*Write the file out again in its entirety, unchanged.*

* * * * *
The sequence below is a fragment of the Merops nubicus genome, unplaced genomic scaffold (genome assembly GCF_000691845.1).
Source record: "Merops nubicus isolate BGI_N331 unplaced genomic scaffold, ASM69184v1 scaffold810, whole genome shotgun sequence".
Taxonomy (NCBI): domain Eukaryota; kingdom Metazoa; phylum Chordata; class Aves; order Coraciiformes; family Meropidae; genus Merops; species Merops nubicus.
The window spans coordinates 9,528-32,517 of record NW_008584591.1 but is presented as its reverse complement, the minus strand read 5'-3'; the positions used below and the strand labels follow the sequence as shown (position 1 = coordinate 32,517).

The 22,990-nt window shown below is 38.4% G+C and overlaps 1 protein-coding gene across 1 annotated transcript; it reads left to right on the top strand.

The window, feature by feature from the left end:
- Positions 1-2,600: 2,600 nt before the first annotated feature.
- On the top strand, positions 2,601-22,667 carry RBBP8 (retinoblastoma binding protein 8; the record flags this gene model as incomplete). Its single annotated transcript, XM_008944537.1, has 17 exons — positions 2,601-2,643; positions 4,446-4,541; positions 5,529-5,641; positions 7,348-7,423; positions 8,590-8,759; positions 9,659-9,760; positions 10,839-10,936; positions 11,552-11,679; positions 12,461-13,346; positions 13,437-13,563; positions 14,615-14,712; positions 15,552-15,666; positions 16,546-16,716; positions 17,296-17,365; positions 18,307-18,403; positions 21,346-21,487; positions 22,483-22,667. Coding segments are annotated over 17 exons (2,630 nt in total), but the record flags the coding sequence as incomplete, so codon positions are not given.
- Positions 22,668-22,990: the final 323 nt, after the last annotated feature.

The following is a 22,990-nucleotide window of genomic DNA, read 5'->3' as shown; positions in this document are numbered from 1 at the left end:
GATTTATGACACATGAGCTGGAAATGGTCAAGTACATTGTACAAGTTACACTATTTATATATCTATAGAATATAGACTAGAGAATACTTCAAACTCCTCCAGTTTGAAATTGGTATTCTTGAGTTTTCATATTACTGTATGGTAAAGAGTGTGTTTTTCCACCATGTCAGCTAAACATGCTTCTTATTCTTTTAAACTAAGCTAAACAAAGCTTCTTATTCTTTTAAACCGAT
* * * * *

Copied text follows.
The sequence below is a fragment of the Merops nubicus genome, unplaced genomic scaffold (genome assembly GCF_000691845.1).
Source record: "Merops nubicus isolate BGI_N331 unplaced genomic scaffold, ASM69184v1 scaffold810, whole genome shotgun sequence".
Taxonomy (NCBI): domain Eukaryota; kingdom Metazoa; phylum Chordata; class Aves; order Coraciiformes; family Meropidae; genus Merops; species Merops nubicus.
The window spans coordinates 9,528-32,517 of record NW_008584591.1 but is presented as its reverse complement, the minus strand read 5'-3'; the positions used below and the strand labels follow the sequence as shown (position 1 = coordinate 32,517).

The 22,990-nt window shown below is 38.4% G+C and overlaps 1 protein-coding gene across 1 annotated transcript; it reads left to right on the top strand.

The window, feature by feature from the left end:
- Positions 1-2,600: 2,600 nt before the first annotated feature.
- On the top strand, positions 2,601-22,667 carry RBBP8 (retinoblastoma binding protein 8; the record flags this gene model as incomplete). Its single annotated transcript, XM_008944537.1, has 17 exons — positions 2,601-2,643; positions 4,446-4,541; positions 5,529-5,641; positions 7,348-7,423; positions 8,590-8,759; positions 9,659-9,760; positions 10,839-10,936; positions 11,552-11,679; positions 12,461-13,346; positions 13,437-13,563; positions 14,615-14,712; positions 15,552-15,666; positions 16,546-16,716; positions 17,296-17,365; positions 18,307-18,403; positions 21,346-21,487; positions 22,483-22,667. Coding segments are annotated over 17 exons (2,630 nt in total), but the record flags the coding sequence as incomplete, so codon positions are not given.
- Positions 22,668-22,990: the final 323 nt, after the last annotated feature.

The following is a 22,990-nucleotide window of genomic DNA, read 5'->3' as shown; positions in this document are numbered from 1 at the left end:
GATTTATGACACATGAGCTGGAAATGGTCAAGTACATTGTACAAGTTACACTATTTATATATCTATAGAATATAGACTAGAGAATACTTCAAACTCCTCCAGTTTGAAATTGGTATTCTTGAGTTTTCATATTACTGTATGGTAAAGAGTGTGTTTTTCCACCATGTCAGCTAAACATGCTTCTTATTCTTTTAAACTAAGCTAAACAAAGCTTCTTATTCTTTTAAACCGAT